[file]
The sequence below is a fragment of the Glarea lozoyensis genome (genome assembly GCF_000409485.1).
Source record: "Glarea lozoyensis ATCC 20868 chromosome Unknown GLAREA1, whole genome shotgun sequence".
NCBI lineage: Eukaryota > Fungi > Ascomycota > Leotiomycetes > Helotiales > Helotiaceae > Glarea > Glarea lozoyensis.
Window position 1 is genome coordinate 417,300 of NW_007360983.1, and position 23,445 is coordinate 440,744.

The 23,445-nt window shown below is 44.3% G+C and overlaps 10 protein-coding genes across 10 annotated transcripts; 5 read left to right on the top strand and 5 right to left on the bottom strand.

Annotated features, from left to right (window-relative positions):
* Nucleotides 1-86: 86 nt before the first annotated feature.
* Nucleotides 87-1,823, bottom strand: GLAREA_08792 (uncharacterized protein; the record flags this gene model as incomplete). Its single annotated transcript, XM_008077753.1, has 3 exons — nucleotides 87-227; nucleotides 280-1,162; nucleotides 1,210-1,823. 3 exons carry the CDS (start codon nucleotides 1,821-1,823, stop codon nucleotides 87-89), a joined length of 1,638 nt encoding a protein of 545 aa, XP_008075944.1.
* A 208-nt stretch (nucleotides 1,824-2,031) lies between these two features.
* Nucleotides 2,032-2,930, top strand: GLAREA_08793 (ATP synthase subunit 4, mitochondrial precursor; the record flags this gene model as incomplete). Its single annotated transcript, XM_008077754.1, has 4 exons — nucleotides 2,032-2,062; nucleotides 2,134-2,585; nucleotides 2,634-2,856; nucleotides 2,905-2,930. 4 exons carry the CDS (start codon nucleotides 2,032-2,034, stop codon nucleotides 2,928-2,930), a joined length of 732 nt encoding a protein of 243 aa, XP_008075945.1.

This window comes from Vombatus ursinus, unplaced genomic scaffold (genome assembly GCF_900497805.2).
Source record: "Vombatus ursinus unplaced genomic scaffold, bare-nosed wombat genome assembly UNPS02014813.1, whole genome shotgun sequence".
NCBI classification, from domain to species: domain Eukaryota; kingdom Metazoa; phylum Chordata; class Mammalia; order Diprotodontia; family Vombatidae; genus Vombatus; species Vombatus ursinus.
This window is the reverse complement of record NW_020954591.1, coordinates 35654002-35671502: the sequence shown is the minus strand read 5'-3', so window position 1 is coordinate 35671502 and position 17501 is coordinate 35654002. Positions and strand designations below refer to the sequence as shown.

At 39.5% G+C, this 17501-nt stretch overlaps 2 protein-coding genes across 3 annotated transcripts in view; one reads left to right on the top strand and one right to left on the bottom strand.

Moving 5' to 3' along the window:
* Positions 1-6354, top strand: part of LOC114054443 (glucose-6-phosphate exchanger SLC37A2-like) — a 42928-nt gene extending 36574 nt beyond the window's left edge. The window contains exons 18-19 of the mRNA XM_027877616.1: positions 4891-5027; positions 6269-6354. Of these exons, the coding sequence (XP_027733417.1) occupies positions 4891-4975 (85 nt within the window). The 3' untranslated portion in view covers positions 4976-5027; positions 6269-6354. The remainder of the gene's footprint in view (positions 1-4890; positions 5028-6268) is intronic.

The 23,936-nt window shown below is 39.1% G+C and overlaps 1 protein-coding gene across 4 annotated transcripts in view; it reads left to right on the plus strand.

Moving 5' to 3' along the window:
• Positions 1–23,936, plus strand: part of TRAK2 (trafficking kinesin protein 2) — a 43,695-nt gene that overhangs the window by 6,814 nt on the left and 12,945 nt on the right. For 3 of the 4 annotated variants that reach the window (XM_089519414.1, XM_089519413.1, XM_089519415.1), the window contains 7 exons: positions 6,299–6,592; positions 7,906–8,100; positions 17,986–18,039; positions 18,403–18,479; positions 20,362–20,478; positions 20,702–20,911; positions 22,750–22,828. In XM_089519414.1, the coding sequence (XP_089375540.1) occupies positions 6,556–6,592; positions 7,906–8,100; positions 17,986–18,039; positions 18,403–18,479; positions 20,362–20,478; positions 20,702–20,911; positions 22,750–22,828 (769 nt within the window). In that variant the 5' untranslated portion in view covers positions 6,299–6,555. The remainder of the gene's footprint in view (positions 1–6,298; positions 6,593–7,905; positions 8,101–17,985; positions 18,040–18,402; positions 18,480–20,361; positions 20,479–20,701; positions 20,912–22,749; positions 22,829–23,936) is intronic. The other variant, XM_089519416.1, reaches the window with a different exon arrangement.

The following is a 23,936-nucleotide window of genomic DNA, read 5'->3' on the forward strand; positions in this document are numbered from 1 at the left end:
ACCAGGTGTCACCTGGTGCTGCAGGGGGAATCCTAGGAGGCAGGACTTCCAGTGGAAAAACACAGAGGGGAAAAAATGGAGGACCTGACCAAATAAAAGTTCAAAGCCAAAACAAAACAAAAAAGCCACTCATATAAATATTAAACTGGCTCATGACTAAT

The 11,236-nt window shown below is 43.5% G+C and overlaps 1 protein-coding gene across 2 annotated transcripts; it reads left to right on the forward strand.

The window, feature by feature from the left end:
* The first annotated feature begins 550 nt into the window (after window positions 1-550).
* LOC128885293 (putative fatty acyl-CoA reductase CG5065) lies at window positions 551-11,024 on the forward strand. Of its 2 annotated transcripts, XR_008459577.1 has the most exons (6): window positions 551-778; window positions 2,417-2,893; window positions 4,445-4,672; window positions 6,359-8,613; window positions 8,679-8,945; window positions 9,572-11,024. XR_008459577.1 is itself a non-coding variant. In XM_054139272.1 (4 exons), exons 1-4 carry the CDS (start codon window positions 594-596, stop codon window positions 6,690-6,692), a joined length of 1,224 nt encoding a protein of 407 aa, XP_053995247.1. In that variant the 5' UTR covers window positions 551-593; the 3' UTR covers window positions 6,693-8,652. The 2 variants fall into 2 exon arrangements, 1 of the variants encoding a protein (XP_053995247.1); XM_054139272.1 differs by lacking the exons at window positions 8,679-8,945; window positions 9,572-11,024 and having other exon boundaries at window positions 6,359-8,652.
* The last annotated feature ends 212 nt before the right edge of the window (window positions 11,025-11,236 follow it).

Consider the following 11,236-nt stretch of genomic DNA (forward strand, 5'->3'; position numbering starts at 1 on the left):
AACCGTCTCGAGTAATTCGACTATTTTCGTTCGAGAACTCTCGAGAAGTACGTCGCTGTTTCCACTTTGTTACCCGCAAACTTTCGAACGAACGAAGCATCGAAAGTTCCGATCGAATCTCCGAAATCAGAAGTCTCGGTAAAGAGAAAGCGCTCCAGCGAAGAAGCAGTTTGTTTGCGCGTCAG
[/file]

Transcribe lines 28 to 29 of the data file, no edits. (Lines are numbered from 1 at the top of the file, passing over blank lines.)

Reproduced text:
Consider the following 11,236-nt stretch of genomic DNA (forward strand, 5'->3'; position numbering starts at 1 on the left):
AACCGTCTCGAGTAATTCGACTATTTTCGTTCGAGAACTCTCGAGAAGTACGTCGCTGTTTCCACTTTGTTACCCGCAAACTTTCGAACGAACGAAGCATCGAAAGTTCCGATCGAATCTCCGAAATCAGAAGTCTCGGTAAAGAGAAAGCGCTCCAGCGAAGAAGCAGTTTGTTTGCGCGTCAG